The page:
Now, I happen to think that Kris Medlen is the bee's knees. He's a great control pitcher with three years of team control left who just put up a 2.42 FIP season with a stellar GB rate. NEIFI rated him as a 4.31 win pitcher next year alone (Fowler is a 2 win player)...and I think he's a legitimate ace. Which is why I leapt at the opportunity to get him for the package I did.
Trade OF Dexter Fowler and RHP Chad Bettis for RHP Kris Medlen
Losing Fowler really hurts the offense of my Sim Rockies, while Bettis was probably the top pitching prospect in the system with ROY eligibility left, but I got the best player (by far IMO) in this deal and created a heck of a starting rotation in the process.
With both Fowler and Cuddyer gone, the Sim Rockies were suddenly in need of an outfielder, so I made an offer to Andres Torres...who if nothing else will play well defensively for the Rockies while their prospects develop.
Sign OF Andres Torres to a 2 year, $5 million deal
The sim became something of a dead zone on Thursday, but the Rockies managed to bolster their relief depth with a minor league signing of Japanese reliever Yoshinori Tateyama.
Sign RHP Yoshinora Tateyama to a minor league deal
On Friday morning, a flurry of deals started to occur, both with free agents and trades. The Brewers GM offered up Carlos Gomez to me and we were able to come to an agreement shortly before the end of the simulation.
Trade LHP Edwar Cabrera and RHP Rob Scahill for OF Carlos Gomez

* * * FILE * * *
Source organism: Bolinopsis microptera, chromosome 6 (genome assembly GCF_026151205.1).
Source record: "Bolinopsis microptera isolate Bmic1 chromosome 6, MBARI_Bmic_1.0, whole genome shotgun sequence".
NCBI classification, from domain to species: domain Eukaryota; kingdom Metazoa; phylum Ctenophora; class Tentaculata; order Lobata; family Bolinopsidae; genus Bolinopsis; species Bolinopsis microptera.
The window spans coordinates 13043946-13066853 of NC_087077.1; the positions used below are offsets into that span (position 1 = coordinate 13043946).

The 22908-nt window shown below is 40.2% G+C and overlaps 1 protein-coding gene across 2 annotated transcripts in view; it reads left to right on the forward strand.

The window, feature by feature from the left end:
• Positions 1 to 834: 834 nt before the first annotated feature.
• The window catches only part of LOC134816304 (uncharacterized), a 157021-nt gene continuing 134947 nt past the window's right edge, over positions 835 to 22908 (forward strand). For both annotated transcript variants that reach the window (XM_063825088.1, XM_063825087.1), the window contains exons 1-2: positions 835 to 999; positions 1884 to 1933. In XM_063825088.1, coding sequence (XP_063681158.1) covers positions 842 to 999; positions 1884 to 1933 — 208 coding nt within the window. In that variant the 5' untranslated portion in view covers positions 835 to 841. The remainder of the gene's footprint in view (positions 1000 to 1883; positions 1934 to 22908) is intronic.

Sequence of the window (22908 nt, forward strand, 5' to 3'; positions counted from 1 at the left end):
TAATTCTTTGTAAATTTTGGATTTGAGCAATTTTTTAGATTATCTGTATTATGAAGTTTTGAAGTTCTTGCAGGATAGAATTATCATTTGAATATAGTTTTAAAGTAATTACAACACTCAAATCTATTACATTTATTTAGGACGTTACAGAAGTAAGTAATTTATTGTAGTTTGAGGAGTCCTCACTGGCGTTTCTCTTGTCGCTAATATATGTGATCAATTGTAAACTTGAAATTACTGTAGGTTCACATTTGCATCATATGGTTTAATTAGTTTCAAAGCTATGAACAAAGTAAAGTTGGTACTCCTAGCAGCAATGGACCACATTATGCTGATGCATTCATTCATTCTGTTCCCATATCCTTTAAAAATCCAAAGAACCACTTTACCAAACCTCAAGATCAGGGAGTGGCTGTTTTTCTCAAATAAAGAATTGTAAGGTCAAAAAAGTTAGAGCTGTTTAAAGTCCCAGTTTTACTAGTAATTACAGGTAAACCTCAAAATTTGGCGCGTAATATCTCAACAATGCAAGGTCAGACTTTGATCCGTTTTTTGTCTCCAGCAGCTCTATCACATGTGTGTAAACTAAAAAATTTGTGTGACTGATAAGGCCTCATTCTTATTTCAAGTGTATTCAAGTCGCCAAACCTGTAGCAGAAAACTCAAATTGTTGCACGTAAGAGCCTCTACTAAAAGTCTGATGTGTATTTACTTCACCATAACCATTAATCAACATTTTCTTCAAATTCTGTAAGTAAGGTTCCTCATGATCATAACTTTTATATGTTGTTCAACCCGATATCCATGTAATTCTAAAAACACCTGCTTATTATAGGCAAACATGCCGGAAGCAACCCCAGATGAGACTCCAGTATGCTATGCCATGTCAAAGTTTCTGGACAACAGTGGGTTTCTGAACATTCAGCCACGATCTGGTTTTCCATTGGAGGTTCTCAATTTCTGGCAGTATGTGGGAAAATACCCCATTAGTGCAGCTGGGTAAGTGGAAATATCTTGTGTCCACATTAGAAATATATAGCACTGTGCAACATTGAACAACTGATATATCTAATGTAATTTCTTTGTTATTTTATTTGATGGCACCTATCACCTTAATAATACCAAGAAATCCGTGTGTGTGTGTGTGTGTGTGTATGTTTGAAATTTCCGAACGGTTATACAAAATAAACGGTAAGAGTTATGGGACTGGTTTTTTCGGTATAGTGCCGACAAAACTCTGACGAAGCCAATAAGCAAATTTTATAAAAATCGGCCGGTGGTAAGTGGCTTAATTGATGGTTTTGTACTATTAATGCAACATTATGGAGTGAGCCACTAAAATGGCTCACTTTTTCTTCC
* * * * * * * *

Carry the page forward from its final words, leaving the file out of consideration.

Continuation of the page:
In this scenario, Gomez becomes the new starting center-fielder, with Torres and Colvin splitting time (and Colvin spelling Helton at 1B). Gomez only has one year of team control, but he's a league average player thanks to his speed and defense. With this new pitching staff, I wanted to put together a great outfield defense if possible. Giving up Cabrera and Scahill was made tolerable by the new pitching I'd acquired.
Here's Colorado's 25 man roster after the simulation, with projected payroll numbers (including arbitration estimates):
|SP4||De La Rosa||$11,000,000|
That leaves a AAA starting rotation of Pomeranz, Nicasio, Chatwood, Friedrich, and White for pitching depth. It's a team with less offense than the 2012 team but with vastly improved pitching...and that pitching is basically signed through 2014 as well. The defense should also be improved with the additions of Gomez and Torres. Nelson and LeMahieu would fight for the 3B job in this scenario, with Arenado being given a long look in Spring Training.
The team might not be the favorite to win the NL West, but I think it's got a much better chance than our current squad does. Tell me what you think! What would you have done differently?